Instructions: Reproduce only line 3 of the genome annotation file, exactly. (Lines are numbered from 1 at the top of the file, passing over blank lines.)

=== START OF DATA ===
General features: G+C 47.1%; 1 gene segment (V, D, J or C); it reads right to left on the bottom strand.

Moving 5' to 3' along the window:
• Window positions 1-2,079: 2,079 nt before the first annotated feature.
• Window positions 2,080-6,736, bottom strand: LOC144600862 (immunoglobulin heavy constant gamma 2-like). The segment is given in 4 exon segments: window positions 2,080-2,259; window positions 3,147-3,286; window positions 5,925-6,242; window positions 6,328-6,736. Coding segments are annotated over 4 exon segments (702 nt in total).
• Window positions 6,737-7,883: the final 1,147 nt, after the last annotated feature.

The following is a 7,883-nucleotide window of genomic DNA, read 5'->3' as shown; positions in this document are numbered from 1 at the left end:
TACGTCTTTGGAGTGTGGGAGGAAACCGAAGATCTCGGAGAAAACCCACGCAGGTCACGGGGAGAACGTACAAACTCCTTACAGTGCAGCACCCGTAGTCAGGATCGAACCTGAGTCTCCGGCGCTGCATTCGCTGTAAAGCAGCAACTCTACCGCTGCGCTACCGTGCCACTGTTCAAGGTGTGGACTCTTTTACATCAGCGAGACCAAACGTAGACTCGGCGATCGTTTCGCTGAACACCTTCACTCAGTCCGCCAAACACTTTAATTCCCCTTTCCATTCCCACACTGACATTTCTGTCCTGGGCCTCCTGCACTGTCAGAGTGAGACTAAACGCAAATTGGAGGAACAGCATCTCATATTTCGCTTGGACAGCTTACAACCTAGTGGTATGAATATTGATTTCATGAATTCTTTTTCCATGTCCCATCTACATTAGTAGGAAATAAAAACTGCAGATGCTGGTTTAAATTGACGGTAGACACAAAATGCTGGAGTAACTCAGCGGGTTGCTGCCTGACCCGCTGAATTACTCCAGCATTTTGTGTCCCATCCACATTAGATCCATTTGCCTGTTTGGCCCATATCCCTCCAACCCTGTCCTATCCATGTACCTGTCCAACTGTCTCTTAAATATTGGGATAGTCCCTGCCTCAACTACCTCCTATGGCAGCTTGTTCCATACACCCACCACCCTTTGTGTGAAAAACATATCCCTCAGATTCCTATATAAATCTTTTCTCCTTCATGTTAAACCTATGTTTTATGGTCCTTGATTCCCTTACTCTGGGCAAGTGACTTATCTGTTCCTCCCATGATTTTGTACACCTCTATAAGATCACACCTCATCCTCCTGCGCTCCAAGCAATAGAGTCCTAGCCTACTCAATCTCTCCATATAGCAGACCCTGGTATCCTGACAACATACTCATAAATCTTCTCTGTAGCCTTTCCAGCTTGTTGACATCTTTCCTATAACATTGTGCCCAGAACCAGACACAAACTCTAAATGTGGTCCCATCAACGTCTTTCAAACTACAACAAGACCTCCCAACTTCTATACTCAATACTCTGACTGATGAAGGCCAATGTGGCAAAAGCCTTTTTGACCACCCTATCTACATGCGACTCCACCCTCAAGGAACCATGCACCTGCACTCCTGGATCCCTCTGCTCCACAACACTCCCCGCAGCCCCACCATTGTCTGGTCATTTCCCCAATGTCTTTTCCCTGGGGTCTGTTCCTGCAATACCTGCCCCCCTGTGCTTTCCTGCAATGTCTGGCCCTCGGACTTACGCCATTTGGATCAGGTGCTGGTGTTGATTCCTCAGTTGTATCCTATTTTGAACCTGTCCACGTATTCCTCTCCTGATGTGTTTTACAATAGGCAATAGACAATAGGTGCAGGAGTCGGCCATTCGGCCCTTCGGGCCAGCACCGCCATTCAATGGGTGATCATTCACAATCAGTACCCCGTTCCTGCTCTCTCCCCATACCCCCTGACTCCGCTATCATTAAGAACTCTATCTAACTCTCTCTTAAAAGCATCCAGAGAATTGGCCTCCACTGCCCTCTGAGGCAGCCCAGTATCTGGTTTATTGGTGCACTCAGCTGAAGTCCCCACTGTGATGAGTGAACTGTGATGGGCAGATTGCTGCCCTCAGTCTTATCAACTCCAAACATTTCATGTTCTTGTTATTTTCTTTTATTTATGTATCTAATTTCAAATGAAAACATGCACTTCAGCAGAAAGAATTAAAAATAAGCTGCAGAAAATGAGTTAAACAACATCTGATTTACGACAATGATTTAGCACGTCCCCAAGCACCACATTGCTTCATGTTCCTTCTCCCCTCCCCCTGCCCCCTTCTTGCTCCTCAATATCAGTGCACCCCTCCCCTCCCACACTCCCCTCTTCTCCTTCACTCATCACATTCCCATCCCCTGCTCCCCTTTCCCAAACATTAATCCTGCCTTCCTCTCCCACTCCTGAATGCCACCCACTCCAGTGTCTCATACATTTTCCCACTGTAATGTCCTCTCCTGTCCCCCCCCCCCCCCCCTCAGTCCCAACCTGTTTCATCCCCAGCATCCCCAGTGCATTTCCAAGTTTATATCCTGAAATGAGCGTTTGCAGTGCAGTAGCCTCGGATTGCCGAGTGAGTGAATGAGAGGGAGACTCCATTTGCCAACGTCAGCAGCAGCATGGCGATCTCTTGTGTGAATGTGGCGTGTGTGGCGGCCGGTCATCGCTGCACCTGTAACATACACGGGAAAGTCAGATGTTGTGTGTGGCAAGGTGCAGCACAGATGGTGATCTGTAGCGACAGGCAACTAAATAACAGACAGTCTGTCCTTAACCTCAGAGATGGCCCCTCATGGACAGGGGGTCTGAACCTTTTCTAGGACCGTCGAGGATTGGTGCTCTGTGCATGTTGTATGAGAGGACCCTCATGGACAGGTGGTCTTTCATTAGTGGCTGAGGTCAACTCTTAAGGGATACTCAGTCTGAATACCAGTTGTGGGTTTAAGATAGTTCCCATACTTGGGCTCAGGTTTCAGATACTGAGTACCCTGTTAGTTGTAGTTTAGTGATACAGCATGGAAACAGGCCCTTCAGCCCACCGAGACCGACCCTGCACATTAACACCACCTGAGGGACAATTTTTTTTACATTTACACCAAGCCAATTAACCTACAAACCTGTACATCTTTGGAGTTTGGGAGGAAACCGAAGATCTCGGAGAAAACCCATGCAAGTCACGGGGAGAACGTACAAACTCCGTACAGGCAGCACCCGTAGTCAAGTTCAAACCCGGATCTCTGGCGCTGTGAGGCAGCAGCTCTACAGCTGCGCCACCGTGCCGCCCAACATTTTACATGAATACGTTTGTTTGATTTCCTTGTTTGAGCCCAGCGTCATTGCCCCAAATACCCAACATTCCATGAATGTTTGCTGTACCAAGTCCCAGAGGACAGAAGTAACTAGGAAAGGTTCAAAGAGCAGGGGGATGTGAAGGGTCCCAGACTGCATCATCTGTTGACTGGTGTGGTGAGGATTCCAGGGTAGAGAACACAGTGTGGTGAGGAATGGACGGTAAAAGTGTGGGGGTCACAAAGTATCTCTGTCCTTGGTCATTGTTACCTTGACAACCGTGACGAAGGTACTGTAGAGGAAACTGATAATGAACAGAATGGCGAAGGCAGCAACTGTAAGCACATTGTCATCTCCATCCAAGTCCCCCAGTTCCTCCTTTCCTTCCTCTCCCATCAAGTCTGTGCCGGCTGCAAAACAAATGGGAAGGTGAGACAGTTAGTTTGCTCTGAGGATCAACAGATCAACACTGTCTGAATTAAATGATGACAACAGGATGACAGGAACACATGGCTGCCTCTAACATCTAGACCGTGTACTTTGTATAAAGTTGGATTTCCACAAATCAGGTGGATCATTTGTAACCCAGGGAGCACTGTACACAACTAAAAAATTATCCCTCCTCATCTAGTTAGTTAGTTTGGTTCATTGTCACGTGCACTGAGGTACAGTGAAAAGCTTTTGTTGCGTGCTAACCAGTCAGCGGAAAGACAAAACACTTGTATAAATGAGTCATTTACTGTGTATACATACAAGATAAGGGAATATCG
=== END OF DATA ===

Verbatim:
• Window positions 1-2,079: 2,079 nt before the first annotated feature.